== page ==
Saskatchewan’s urban mayors and councillors got a chance to question the provincial government on Wednesday.
Premier Brad Wall and his cabinet were in Saskatoo’s TCU place for the bear pit session at the Saskatchewan Urban Municipalities Association’s annual convention.
The session has become an annual tradition to wrap up the convention. This year saw many urban representatives express concerns about the amount of money flowing from the province.
The convention kicked off with a warning from Wall that cities will see a dip in the money they get from the PST, as a slower economy has seen the tax bring in less money.
Saskatoon mayor Charlie Clark said it won’t be the first year that pot of cash has shrunk, but it’s part of a formula that sees more money for cities in good times and less during downturns.
“(We saw) $2.5 million less in funding this year than last year, because of the drop in PST (revenue). And we’re not complaining about that. That was part of the agreement,” he said.
But Clark said there is a limit to how far cities can reasonably be expected to cut without severely compromising services — given that they are required by law to draft balanced budgets every year.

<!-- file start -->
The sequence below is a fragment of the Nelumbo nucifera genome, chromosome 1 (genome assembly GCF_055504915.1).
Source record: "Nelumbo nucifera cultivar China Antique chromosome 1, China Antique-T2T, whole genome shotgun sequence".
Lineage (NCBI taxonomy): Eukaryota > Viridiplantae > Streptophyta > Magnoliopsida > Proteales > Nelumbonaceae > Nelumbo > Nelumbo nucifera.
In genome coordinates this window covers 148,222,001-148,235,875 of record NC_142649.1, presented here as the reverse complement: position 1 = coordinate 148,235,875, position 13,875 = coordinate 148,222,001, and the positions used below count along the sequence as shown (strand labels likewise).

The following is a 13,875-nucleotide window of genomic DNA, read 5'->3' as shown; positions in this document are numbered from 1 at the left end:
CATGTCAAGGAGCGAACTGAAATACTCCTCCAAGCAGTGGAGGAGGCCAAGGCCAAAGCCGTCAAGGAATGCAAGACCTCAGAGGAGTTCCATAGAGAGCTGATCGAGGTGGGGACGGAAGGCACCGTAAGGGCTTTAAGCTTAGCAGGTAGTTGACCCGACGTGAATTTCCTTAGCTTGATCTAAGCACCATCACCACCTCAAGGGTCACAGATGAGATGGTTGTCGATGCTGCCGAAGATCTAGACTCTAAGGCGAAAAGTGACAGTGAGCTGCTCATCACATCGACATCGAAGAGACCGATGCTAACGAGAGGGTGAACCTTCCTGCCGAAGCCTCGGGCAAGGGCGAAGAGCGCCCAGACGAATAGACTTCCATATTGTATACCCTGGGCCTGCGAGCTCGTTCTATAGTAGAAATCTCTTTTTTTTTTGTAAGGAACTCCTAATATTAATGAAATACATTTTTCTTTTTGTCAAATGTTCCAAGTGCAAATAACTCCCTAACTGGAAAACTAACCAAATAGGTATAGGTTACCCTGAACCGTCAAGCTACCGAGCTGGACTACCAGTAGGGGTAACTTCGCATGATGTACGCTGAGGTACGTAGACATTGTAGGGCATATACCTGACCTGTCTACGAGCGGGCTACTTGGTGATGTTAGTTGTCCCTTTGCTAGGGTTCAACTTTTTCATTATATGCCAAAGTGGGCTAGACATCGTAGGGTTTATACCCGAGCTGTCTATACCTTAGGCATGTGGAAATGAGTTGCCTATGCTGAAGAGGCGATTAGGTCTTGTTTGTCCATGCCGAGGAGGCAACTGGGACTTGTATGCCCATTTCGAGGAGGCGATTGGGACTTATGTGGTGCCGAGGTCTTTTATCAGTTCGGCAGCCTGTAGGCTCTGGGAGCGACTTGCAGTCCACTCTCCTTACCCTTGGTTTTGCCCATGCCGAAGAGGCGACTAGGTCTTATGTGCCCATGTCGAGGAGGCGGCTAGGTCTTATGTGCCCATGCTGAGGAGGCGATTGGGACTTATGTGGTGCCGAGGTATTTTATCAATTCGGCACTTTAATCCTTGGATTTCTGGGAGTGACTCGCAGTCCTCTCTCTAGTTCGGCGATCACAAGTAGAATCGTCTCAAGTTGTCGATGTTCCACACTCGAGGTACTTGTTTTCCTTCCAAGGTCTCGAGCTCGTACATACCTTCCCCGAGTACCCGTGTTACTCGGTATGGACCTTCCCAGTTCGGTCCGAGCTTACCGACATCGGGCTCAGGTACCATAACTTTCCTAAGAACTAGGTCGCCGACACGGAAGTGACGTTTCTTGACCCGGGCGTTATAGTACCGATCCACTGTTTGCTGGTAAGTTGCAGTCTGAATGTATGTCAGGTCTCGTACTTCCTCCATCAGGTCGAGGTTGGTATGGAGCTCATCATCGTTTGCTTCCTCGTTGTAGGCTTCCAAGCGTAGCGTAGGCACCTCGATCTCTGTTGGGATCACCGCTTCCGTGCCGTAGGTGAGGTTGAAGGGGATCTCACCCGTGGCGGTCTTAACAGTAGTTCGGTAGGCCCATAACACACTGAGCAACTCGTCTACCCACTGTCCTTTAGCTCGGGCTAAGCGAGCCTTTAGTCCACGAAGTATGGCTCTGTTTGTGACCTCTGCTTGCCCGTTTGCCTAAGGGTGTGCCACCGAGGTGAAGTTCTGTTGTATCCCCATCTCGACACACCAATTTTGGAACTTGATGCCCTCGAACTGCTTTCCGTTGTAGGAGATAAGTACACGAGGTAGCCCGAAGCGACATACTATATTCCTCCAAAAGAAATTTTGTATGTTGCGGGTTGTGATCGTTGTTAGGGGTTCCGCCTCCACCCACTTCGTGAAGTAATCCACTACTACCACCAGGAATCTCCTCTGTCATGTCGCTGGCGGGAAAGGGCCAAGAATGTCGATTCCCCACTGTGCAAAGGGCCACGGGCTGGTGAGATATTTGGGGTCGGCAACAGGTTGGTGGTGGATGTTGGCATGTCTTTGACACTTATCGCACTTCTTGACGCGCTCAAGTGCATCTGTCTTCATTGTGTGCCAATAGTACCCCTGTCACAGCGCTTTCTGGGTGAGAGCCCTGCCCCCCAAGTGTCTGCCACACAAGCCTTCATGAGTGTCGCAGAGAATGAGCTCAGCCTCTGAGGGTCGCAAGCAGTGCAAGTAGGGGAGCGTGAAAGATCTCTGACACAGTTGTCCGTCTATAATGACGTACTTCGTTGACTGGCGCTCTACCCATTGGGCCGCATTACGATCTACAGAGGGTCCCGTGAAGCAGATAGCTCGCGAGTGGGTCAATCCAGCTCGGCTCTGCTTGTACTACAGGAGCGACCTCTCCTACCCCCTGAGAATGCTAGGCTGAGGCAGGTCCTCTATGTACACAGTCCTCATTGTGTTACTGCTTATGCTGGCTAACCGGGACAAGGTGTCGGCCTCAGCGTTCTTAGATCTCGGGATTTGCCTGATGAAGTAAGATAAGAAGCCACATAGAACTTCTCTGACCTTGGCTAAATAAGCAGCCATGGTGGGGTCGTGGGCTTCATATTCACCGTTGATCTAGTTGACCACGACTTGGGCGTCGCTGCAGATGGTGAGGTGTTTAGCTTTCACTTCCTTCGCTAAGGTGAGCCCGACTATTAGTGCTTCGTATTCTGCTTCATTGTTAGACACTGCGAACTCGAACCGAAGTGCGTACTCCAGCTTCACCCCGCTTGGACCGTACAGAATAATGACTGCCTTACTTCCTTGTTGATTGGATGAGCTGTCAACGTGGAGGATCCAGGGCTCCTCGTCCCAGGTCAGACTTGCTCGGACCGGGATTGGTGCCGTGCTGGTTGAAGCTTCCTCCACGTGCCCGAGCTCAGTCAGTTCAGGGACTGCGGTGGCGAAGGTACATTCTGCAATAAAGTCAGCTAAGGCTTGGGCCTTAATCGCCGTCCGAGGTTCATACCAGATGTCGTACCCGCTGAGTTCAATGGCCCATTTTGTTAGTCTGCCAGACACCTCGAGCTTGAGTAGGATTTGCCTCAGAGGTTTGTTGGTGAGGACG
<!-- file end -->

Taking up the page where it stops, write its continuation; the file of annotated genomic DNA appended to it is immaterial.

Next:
“If we’re going to solve the economic challenges of this province, we need to make sure that in the urban areas, we have the resources,” Clark said.
Other delegates echoed Clark’s concern. Some asked Saskatchewan Finance Minister Kevin Doherty if the province was considering raising the PST rate.
Doherty said he was keeping all options open, including the possibility of bumping the PST up from five per cent to six.
“Everything is on the table. Both on the revenue side and the expenditure side,” he said.
Doherty told the delegates any tax increases would be subject to an economic impact assessment before going into effect.
-With files from 650 CKOM’s JT Marshall